Effect of Initial Hydraulic Conditions on Capillary Rise in a Porous Medium: Pore-Network Modeling

Handle URI:
http://hdl.handle.net/10754/598052
Title:
Effect of Initial Hydraulic Conditions on Capillary Rise in a Porous Medium: Pore-Network Modeling
Authors:
Joekar-Niasar, V.; Hassanizadeh, S. M.
Abstract:
The dynamics of capillary rise in a porous medium have been mostly studied in initially dry systems. As initial saturation and initial hydraulic conditions in many natural and industrial porous media can be variable, it is important to investigate the influence of initial conditions on the dynamics of the process. In this study, using dynamic pore-network modeling, we simulated capillary rise in a porous medium for different initial saturations (and consequently initial capillary pressures). Furthermore, the effect of hydraulic connectivity of the wetting phase in corners on the height and velocity of the wetting front was studied. Our simulation results show that there is a trade-off between capillary forces and trapping due to snap-off, which leads to a nonlinear dependence of wetting front velocity on initial saturation at the pore scale. This analysis may provide a possible answer to the experimental observations in the literature showing a non-monotonic dependency between initial saturation and the macroscopic front velocity. © Soil Science Society of America.
Publisher:
Soil Science Society of America
Journal:
Vadose Zone Journal
KAUST Grant Number:
KUK-C1-017-12
Issue Date:
2012
DOI:
10.2136/vzj2011.0128
Type:
Article
ISSN:
1539-1663
Sponsors:
This research was funded by a King Abdullah University of Science and Technology (KAUST) Center-in-Development Grant awarded to Utrecht University (Grant no. KUK-C1-017-12). We would like to acknowledge the reviewers of this paper, especially Max Kohne of UFZ, Leipzig, for thoughtful comments and valuable suggestions that helped to improve the manuscript.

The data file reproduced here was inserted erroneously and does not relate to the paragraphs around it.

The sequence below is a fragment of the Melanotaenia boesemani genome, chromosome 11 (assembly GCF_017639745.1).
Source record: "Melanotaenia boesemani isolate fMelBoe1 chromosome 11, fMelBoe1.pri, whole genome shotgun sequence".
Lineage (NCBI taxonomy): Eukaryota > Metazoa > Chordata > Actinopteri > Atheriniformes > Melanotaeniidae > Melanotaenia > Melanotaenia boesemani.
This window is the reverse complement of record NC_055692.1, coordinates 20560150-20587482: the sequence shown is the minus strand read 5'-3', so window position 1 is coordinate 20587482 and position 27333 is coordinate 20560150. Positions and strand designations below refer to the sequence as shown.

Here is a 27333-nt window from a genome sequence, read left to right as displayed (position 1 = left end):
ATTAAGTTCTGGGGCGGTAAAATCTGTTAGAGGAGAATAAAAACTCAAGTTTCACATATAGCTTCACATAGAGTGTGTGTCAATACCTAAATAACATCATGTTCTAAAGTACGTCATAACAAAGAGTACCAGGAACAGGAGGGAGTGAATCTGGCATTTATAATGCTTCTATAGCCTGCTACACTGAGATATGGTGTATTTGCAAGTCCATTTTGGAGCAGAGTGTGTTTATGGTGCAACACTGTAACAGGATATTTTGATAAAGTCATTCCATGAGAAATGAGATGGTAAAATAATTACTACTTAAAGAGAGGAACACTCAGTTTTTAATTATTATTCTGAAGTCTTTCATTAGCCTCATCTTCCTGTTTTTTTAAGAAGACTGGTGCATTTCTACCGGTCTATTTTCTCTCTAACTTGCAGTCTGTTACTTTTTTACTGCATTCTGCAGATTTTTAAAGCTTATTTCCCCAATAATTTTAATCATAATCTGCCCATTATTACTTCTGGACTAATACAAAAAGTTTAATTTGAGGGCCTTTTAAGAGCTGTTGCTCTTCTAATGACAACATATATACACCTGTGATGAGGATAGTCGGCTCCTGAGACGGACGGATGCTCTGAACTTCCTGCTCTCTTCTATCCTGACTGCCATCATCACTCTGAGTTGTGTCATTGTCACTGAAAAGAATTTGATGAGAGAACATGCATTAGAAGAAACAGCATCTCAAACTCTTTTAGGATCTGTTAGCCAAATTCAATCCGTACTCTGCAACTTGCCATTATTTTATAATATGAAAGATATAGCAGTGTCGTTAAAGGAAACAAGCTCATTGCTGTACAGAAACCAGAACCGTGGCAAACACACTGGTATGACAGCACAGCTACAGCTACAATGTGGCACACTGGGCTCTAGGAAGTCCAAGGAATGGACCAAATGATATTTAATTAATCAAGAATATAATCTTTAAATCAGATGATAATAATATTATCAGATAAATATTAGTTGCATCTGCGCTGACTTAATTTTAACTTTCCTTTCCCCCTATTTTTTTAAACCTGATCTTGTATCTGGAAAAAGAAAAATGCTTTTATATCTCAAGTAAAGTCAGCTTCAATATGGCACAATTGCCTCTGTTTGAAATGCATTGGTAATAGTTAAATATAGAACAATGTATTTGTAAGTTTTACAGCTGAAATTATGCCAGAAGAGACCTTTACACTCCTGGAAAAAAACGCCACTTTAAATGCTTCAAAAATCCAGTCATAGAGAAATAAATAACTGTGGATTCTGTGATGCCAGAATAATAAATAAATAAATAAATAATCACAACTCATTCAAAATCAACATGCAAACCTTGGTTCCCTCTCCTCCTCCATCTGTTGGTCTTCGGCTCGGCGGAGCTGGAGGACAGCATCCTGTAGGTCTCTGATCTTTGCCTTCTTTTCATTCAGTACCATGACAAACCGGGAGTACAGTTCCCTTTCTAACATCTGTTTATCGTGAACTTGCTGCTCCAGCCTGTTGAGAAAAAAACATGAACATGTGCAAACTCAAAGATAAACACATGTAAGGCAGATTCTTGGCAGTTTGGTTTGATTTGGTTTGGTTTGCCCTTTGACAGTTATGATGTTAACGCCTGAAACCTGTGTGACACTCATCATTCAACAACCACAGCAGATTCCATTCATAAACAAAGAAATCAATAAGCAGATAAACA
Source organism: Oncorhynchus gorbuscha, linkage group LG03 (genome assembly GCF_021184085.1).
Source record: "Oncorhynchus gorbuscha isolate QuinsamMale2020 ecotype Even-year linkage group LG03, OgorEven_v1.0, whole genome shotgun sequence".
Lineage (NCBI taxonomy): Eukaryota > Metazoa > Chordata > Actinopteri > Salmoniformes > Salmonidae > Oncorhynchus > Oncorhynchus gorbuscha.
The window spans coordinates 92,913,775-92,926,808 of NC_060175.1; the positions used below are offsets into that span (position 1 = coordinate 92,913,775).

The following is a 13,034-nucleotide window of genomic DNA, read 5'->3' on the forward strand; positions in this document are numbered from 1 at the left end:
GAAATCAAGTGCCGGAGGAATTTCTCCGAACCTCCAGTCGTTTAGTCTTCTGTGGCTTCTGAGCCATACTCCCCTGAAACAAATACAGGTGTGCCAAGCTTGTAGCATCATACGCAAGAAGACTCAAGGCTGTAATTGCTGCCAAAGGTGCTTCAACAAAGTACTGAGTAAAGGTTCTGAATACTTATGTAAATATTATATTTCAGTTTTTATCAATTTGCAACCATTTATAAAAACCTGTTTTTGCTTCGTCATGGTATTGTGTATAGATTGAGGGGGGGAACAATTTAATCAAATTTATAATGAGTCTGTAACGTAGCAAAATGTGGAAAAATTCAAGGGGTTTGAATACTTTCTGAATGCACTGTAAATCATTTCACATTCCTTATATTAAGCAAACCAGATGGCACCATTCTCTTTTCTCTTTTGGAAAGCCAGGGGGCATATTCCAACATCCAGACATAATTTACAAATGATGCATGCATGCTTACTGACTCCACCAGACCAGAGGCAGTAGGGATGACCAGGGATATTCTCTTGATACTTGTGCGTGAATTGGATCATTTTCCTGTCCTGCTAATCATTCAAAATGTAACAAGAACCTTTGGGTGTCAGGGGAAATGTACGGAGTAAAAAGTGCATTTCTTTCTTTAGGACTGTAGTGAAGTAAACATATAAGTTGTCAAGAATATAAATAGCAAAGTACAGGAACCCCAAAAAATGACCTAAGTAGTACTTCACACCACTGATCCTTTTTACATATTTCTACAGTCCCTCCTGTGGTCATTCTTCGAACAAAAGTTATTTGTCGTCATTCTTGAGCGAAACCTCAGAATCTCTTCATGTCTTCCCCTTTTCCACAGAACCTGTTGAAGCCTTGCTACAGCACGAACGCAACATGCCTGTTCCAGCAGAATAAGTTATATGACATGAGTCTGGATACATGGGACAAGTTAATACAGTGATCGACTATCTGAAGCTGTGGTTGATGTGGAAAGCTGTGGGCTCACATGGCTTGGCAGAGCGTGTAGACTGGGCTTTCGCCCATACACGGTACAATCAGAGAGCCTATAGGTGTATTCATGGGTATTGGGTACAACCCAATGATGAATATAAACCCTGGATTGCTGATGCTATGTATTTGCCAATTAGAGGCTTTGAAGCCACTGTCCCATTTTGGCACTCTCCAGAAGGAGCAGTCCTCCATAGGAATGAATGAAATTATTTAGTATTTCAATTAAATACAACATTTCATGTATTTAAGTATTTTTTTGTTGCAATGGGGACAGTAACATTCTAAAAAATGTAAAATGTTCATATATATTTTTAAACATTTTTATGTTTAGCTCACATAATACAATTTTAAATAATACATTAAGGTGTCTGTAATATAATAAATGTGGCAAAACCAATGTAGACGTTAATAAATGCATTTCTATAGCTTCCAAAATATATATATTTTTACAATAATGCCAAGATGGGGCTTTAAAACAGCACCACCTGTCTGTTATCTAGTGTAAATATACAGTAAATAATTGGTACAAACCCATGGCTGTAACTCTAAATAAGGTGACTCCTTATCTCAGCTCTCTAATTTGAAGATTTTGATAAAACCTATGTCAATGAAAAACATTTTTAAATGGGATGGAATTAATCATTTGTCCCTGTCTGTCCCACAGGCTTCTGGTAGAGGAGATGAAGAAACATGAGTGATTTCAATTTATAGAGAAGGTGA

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Full metadata record

DC FieldValue Language
dc.contributor.authorJoekar-Niasar, V.en
dc.contributor.authorHassanizadeh, S. M.en
dc.date.accessioned2016-02-25T13:11:45Zen
dc.date.available2016-02-25T13:11:45Zen
dc.date.issued2012en
dc.identifier.issn1539-1663en
dc.identifier.doi10.2136/vzj2011.0128en
dc.identifier.urihttp://hdl.handle.net/10754/598052en
dc.description.abstractThe dynamics of capillary rise in a porous medium have been mostly studied in initially dry systems. As initial saturation and initial hydraulic conditions in many natural and industrial porous media can be variable, it is important to investigate the influence of initial conditions on the dynamics of the process. In this study, using dynamic pore-network modeling, we simulated capillary rise in a porous medium for different initial saturations (and consequently initial capillary pressures). Furthermore, the effect of hydraulic connectivity of the wetting phase in corners on the height and velocity of the wetting front was studied. Our simulation results show that there is a trade-off between capillary forces and trapping due to snap-off, which leads to a nonlinear dependence of wetting front velocity on initial saturation at the pore scale. This analysis may provide a possible answer to the experimental observations in the literature showing a non-monotonic dependency between initial saturation and the macroscopic front velocity. © Soil Science Society of America.en
dc.description.sponsorshipThis research was funded by a King Abdullah University of Science and Technology (KAUST) Center-in-Development Grant awarded to Utrecht University (Grant no. KUK-C1-017-12). We would like to acknowledge the reviewers of this paper, especially Max Kohne of UFZ, Leipzig, for thoughtful comments and valuable suggestions that helped to improve the manuscript.en
dc.publisherSoil Science Society of Americaen
dc.titleEffect of Initial Hydraulic Conditions on Capillary Rise in a Porous Medium: Pore-Network Modelingen
dc.typeArticleen
dc.identifier.journalVadose Zone Journalen
dc.contributor.institutionUtrecht University, Utrecht, Netherlandsen
kaust.grant.numberKUK-C1-017-12en
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